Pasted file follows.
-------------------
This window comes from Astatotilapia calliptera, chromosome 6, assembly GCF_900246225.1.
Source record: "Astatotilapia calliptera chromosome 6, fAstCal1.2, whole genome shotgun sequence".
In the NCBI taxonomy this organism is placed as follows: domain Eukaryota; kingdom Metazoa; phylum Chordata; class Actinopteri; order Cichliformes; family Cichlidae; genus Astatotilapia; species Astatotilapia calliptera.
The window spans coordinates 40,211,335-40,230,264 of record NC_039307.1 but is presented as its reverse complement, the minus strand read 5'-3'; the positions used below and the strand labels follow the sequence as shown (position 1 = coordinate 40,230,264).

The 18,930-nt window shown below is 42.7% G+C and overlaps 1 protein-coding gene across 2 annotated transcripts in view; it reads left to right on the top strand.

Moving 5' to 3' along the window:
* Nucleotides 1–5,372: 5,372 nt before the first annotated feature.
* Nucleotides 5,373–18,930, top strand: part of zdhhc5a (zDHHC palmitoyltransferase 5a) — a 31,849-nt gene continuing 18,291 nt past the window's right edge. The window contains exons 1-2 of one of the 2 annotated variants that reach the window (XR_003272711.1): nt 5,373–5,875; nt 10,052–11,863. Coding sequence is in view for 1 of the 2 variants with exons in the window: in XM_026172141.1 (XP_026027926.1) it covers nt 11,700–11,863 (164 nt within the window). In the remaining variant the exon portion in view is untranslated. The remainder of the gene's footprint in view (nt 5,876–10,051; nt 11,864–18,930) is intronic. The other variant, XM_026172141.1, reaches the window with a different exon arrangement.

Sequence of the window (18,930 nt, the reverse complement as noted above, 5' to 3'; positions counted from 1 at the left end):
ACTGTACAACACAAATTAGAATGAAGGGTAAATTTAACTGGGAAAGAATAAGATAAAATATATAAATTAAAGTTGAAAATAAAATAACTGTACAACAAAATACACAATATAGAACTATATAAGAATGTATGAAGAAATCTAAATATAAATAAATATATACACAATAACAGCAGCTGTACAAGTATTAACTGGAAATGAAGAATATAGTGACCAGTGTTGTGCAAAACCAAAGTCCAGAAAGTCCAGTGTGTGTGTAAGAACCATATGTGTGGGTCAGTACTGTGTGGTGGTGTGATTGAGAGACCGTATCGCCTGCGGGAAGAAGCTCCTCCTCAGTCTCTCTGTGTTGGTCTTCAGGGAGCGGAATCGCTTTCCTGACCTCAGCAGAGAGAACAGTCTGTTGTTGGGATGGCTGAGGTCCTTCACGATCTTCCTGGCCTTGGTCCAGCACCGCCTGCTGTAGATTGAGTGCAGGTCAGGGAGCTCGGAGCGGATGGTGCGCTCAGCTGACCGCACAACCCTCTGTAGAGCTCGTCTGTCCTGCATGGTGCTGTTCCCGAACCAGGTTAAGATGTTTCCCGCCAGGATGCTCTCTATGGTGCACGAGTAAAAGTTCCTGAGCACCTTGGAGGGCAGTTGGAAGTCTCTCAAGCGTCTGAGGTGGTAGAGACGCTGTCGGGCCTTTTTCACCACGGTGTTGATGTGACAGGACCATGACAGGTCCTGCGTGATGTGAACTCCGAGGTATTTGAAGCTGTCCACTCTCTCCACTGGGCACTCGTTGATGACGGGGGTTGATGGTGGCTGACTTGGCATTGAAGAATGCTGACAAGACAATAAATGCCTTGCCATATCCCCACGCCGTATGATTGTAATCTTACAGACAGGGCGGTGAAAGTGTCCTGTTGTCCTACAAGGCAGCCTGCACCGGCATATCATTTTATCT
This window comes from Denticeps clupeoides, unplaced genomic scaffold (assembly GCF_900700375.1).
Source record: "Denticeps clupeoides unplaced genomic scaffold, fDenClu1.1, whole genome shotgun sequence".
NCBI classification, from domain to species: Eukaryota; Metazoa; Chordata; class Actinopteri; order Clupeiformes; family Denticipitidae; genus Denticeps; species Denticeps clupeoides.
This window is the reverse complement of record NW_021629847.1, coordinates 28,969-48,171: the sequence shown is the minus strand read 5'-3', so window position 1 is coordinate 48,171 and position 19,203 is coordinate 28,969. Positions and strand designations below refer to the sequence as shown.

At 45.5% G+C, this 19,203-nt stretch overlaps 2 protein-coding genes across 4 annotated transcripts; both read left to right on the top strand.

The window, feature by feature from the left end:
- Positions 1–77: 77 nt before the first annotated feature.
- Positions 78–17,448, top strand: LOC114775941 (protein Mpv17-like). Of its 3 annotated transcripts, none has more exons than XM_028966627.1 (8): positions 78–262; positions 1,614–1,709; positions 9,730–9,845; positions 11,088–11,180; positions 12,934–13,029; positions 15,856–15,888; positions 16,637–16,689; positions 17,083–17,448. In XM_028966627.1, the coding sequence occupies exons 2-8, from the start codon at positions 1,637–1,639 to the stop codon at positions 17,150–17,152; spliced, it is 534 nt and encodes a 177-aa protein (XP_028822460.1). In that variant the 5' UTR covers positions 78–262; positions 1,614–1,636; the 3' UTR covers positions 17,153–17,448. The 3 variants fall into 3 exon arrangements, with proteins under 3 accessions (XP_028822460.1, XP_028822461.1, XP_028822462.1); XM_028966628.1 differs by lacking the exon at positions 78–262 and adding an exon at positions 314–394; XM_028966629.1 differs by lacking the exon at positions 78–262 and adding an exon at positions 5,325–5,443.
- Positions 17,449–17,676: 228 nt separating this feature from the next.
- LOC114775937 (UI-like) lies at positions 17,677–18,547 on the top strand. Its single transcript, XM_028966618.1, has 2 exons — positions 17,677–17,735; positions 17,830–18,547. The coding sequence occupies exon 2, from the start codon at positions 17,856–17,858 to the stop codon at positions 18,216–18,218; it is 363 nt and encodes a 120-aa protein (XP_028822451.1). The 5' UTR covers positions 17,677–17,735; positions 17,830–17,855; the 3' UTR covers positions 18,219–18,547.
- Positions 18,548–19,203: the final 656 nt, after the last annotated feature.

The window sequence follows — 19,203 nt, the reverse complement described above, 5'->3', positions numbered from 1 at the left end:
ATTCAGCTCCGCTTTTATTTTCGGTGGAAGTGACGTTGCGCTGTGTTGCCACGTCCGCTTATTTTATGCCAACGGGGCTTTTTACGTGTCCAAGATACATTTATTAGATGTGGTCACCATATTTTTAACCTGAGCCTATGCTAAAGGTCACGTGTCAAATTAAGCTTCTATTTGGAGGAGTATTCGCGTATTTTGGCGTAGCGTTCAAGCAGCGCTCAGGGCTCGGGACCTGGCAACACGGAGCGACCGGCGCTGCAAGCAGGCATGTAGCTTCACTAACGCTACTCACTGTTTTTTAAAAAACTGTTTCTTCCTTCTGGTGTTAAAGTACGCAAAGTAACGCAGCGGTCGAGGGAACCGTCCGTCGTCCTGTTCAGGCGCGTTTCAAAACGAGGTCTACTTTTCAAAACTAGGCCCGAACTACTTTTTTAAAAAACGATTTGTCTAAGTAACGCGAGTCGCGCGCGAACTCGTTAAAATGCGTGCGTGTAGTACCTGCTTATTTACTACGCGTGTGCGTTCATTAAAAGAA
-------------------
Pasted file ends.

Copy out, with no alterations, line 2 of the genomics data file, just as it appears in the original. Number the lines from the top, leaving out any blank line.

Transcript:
Source record: "Astatotilapia calliptera chromosome 6, fAstCal1.2, whole genome shotgun sequence".